Rivendell Theater Ensemble is staging the midwest premiere of William Francis Hoffman’s Cal in Camo, a stark, sharp story of a woman struggling to bond with her newborn, the long-lost brother she draws back into her life and the family home in rural Sterling, Illinois, that’s literally sinking into the ground it sits on.
Directed by Hallie Gordon and presented at RTE’s storefront theater in Edgewater, the small space only adds to the sense of Cal’s claustrophobia. The new stay-at-home mother struggles to breast feed and is unable to bond with the child. Her frustrations collide with those of her struggling beer-salesman husband, Tim, and early in the play she confesses to him that she’s flying in her brother, Flynt, who just lost his wife in a flood.
Over the course of an hour and change (sans intermission), we witness Cal (Ashley Neal) crumble even further into despair and discover context about her background—the mother who abandoned her, the foster homes she grew up in—that reveals a complex woman one layer at a time. Neal’s performance is brave, to be sure; it’s a shame, then, that the script she’s working with doesn’t allow Cal a more developed sense of character. Most of the reveals about her childhood come too late in the play to shape our sense of her, and though a woman’s postpartum struggles are nothing to minimize, it’s difficult to root for a woman we hardly know.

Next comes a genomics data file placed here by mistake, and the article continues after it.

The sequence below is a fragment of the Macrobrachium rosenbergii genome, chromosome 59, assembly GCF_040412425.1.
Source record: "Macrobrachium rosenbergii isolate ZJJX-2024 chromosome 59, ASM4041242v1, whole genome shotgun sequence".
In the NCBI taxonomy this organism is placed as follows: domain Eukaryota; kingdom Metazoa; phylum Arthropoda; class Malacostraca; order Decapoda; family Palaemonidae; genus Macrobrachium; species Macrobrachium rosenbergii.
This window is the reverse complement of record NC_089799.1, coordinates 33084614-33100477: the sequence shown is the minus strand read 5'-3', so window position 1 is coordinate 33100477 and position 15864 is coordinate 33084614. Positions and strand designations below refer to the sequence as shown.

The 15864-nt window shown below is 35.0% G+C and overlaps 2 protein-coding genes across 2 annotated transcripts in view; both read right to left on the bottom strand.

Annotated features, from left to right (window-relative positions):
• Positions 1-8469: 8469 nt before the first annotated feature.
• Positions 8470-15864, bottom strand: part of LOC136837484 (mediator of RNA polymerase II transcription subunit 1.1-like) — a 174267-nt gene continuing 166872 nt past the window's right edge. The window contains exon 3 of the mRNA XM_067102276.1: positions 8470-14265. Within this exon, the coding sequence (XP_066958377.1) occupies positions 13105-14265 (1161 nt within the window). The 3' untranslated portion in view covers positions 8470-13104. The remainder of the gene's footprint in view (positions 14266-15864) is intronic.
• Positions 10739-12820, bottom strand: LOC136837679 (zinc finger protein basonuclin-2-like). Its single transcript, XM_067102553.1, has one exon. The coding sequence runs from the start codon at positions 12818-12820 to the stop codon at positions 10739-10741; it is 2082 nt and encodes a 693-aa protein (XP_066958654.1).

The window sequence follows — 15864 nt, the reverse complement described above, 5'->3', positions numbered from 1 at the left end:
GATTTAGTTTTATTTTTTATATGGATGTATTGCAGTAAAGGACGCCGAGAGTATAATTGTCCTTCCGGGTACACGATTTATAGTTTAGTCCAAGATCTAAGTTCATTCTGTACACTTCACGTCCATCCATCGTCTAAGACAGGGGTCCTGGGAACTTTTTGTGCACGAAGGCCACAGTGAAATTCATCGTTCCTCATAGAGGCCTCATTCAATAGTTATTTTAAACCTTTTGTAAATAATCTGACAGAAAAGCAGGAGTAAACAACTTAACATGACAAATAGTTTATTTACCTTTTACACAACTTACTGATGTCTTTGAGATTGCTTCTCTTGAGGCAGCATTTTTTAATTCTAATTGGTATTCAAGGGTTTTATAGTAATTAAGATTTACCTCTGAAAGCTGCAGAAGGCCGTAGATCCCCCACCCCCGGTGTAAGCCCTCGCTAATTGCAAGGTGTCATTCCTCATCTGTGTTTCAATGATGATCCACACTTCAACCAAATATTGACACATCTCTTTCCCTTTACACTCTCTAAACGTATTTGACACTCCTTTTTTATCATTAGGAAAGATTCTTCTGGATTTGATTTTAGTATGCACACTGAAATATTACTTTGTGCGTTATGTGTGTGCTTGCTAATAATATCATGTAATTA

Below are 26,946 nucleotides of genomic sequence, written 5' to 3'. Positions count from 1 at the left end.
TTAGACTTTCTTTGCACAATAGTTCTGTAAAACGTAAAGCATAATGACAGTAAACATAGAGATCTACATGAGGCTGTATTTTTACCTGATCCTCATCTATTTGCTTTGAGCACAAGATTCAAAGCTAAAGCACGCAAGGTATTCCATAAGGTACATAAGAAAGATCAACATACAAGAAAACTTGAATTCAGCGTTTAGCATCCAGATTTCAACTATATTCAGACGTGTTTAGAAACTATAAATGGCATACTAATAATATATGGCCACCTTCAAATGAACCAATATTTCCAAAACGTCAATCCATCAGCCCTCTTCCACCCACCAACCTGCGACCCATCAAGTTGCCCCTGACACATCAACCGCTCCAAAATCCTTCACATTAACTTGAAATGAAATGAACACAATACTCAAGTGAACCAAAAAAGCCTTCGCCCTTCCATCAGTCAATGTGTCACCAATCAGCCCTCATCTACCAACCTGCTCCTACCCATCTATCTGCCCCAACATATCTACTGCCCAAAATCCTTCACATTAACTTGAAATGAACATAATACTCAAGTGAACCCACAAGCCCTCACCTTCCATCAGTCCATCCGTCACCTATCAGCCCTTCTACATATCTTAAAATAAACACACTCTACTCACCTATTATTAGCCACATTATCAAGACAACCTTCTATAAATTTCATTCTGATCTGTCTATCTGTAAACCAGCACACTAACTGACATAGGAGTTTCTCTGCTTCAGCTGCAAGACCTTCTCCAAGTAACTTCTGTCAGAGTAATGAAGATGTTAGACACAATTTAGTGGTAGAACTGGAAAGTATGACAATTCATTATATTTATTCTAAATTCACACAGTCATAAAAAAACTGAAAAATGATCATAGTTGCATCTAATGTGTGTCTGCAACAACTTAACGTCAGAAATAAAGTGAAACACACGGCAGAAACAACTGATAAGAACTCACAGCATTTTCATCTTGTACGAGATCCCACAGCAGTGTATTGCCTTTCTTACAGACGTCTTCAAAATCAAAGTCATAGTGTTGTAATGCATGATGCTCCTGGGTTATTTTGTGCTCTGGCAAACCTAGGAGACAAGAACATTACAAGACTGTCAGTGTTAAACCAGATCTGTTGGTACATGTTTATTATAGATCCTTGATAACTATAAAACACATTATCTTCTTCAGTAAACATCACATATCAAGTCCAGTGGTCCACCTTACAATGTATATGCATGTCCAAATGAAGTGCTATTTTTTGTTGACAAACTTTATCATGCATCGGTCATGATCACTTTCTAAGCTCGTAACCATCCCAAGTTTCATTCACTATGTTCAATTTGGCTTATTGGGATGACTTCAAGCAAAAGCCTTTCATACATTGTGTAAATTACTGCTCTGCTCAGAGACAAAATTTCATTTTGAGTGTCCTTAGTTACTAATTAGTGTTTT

To that end, the mid-show scene between brothers-in-law, as Flynt (an exceptional Keith Kupferer) and Tim (Eric Slater) bond over beer and guns and the like, is both the best part of the play and its most perplexing. For a production that’s supposed to center around Cal (this isn’t “Flynt in Camo,” after all), this extended scene between the two men, striking as it is, removes us entirely from her story. Thankfully, the whole thing gets back on track before the moving final scene; audiences leave the theater with Neal’s powerful final moments giving them much to think about.
Cal in Camo runs through February 17 at Rivendell Theatre, 5779 N. Ridge, with performances Thursday through Sunday. Tickets for $38 are available online here.